Another child support clawback ends

Spousal child support payments no longer count as income for those applying for low-income child care subsidies in B.C.

Children and Family Development Minister Stephanie Cadieux

The B.C. government has changed its rules for child care subsidies so they are no longer reduced for parents receiving spousal child support payments.

Provincial child care subsidies are paid to qualifying families, mostly with income of less than $40,000 a year. By not including child support in income calculation, the government expects to qualify or increase child care subsidies for about 900 families across the province.

In their 2015 budget, the B.C. Liberal government ended the practice of deducting child support payments from single parents’ income assistance and disability assistance.

“Parents who receive child support payments shouldn’t be penalized when applying for additional supports,” said Children and Family Development Minister Stephanie Cadieux. “These changes fix what we have heard from parents needed to be fixed and makes sure that the child care subsidy program is working for the families who need it most.”

Families receiving the child care subsidy will also be relieved of the chore of re-applying each year.

For details on finding child care services and qualifying for child care subsidies, see here.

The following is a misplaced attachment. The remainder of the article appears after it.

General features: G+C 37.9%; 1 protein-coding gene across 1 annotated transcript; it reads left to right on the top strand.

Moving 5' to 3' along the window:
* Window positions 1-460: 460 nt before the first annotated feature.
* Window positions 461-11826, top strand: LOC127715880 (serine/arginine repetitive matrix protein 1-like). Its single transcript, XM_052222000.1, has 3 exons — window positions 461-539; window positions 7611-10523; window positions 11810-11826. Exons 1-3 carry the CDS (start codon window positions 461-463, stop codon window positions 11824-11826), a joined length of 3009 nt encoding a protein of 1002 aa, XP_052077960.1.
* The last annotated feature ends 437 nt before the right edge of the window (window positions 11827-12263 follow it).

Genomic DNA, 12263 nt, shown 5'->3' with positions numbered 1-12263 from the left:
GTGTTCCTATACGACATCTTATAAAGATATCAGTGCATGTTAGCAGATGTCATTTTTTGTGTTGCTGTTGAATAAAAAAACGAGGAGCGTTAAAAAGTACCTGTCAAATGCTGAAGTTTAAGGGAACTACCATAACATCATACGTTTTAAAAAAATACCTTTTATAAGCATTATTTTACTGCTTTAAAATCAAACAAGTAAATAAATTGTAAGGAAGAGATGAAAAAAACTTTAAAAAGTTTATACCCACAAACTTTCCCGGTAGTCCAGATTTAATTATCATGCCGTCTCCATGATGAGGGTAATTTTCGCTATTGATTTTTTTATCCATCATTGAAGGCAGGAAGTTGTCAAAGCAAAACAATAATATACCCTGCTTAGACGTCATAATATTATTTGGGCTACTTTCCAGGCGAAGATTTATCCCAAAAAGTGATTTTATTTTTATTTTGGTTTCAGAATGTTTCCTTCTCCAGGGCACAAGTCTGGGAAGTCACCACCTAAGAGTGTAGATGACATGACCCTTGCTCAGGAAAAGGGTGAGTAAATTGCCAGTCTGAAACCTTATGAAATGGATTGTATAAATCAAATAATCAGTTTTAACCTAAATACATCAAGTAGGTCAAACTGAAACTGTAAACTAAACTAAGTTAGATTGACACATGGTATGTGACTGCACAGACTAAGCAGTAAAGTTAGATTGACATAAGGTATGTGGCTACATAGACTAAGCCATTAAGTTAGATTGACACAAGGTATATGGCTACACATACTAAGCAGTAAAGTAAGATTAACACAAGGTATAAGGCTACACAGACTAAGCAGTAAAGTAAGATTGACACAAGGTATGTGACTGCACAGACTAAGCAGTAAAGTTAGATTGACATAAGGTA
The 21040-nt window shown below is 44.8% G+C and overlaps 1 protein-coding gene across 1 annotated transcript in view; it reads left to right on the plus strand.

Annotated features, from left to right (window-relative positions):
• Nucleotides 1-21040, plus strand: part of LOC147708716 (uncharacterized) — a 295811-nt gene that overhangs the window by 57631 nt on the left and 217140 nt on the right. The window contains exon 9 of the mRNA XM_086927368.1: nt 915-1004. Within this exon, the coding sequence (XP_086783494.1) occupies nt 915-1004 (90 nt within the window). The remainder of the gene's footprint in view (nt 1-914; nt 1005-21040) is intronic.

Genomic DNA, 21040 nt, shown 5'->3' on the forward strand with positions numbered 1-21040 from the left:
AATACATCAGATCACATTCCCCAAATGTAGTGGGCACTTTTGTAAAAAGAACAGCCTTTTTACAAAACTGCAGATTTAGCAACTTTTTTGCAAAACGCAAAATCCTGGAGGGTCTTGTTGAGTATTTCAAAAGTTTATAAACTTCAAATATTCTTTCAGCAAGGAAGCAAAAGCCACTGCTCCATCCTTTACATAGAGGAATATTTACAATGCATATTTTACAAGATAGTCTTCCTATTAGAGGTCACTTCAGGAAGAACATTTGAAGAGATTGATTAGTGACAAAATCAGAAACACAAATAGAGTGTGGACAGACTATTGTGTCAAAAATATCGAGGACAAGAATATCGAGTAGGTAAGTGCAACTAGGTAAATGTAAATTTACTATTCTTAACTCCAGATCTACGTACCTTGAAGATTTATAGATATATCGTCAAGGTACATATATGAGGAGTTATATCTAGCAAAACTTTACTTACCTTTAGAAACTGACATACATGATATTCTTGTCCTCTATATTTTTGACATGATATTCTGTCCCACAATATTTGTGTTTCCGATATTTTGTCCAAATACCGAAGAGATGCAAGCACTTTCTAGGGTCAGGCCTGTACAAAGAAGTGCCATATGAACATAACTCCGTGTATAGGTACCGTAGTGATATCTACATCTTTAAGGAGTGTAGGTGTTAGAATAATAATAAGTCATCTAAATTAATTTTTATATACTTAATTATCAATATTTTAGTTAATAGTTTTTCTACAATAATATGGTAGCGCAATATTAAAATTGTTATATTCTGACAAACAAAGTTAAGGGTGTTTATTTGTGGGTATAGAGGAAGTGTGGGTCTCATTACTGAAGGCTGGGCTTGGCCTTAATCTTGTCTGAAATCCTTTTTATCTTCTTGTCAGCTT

Just Posted

Gitdumden checkpoint blocks access to Unist’ot’en camp

Wet’suwet’en clan members say Morice Lake Forest Service Rd checkpoint in effect until further notice.

Regional unemployment rate drops

But fewer people are working overall

Horizon North construction to start soon

The first gear will start rolling into Kitimat at the beginning of 2019

Haisla yet to sign LNG benefits deals with the province

Other First Nations already receiving cash payments

Area First Nations benefit from LNG Canada project

Agreements with province provide cash, land

VIDEO: Ex-NASA engineer pranks mail thieves with glitter bomb trap

Package thefts are common this time of year, but YouTuber Mark Rober used his engineering skills

FortisBC says you can return to normal gas use following pipeline fire

Utility says increased pipeline capacity, warmer weather have allowed supply to reach normal levels

CSIS collected info on peaceful groups, but only in pursuit of threats: watchdog

Security Intelligence Review Committee says fears unjustified after reviewing evidence, testimony

Canada ranks 16th on annual gender gap list

This is the second year Canada has placed 16th in the World Economic Forum’s list

VIDEO: Tornado rips through city west of Seattle

Reports indicate five to seven homes damaged in Port Orchard, Wash.

Trial date postponed for man charged with killing Abbotsford police officer

Oscar Arfmann’s trial pushed back from January to May 2019

Privacy watchdog says legal cannabis buyers should use cash, not credit

Some countries could bar entry to individuals if they know they have purchased cannabis

‘A start:’ Alberta critical of Ottawa’s $1.6B package for ailing energy sector

A further $150 million is to be used for clean growth and infrastructure projects

New B.C. Lions coach DeVone Claybrooks adds eight to coaching staff

DeVone Claybrooks has filled out his staff for the 2019 season

Most Read